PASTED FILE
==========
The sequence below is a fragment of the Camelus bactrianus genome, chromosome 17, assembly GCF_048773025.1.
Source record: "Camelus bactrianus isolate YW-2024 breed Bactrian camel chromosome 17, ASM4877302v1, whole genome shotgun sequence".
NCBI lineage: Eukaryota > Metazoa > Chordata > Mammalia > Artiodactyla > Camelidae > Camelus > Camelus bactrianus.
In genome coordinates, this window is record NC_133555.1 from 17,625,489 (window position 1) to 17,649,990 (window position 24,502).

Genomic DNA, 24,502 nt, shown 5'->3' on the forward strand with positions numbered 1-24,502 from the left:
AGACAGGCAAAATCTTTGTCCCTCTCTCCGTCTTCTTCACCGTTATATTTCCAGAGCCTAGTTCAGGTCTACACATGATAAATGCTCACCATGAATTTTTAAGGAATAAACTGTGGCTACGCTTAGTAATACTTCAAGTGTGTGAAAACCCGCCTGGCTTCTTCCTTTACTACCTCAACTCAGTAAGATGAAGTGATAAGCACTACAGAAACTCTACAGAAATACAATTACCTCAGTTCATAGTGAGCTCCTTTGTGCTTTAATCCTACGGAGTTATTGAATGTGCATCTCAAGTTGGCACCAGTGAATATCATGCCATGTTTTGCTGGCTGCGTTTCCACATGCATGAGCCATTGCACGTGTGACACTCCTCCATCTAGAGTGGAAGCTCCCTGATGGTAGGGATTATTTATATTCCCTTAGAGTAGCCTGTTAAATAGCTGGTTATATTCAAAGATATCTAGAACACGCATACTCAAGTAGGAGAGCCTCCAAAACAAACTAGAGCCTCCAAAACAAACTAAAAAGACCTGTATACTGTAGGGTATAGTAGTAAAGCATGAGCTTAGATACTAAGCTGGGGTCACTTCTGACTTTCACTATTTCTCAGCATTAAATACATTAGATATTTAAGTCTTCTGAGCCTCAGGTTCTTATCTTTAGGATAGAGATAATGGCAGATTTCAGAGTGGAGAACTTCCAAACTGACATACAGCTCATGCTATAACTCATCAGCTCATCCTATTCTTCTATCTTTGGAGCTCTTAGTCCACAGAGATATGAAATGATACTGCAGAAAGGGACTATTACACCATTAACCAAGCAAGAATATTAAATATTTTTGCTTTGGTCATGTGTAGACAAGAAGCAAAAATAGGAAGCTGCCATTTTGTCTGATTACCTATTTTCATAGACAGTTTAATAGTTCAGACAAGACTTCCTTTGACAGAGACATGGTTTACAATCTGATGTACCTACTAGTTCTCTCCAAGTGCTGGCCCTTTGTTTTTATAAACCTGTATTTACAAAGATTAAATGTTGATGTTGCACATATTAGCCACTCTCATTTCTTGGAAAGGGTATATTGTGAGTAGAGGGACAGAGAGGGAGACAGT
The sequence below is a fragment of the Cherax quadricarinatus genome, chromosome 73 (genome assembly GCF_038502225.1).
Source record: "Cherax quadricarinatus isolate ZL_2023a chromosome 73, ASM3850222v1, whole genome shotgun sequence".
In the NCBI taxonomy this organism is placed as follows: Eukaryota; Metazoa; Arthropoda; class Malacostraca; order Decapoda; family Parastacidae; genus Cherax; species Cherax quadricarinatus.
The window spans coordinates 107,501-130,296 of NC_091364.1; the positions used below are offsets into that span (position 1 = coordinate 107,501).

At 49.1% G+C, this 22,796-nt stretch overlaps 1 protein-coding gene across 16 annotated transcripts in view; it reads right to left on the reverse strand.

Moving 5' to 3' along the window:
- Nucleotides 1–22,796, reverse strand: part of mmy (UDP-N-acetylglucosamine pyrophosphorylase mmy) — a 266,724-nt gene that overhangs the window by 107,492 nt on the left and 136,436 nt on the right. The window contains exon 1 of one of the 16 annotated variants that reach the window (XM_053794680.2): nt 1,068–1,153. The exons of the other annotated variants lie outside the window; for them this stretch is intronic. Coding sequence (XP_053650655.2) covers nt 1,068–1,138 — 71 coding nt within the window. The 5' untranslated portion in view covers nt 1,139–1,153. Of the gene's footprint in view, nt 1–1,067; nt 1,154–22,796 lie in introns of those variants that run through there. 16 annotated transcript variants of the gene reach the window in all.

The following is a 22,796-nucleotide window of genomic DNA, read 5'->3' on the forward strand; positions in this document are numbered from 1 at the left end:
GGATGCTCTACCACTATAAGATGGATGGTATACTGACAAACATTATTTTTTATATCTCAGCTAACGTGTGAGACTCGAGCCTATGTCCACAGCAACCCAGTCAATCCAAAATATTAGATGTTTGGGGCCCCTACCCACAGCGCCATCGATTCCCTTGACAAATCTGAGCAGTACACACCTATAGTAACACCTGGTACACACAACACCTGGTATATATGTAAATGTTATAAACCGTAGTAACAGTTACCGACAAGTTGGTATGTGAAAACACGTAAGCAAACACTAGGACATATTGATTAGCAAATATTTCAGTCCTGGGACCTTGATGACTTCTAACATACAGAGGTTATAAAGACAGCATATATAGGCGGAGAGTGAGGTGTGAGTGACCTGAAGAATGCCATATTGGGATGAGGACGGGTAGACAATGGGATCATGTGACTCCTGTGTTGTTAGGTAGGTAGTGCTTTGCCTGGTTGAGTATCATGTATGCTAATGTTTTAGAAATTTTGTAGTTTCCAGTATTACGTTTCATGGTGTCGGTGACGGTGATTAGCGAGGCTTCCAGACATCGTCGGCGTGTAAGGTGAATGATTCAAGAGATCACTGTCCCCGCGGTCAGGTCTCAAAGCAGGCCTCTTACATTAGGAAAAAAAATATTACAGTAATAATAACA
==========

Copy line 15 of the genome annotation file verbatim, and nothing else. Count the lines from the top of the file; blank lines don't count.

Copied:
GGATGCTCTACCACTATAAGATGGATGGTATACTGACAAACATTATTTTTTATATCTCAGCTAACGTGTGAGACTCGAGCCTATGTCCACAGCAACCCAGTCAATCCAAAATATTAGATGTTTGGGGCCCCTACCCACAGCGCCATCGATTCCCTTGACAAATCTGAGCAGTACACACCTATAGTAACACCTGGTACACACAACACCTGGTATATATGTAAATGTTATAAACCGTAGTAACAGTTACCGACAAGTTGGTATGTGAAAACACGTAAGCAAACACTAGGACATATTGATTAGCAAATATTTCAGTCCTGGGACCTTGATGACTTCTAACATACAGAGGTTATAAAGACAGCATATATAGGCGGAGAGTGAGGTGTGAGTGACCTGAAGAATGCCATATTGGGATGAGGACGGGTAGACAATGGGATCATGTGACTCCTGTGTTGTTAGGTAGGTAGTGCTTTGCCTGGTTGAGTATCATGTATGCTAATGTTTTAGAAATTTTGTAGTTTCCAGTATTACGTTTCATGGTGTCGGTGACGGTGATTAGCGAGGCTTCCAGACATCGTCGGCGTGTAAGGTGAATGATTCAAGAGATCACTGTCCCCGCGGTCAGGTCTCAAAGCAGGCCTCTTACATTAGGAAAAAAAATATTACAGTAATAATAACA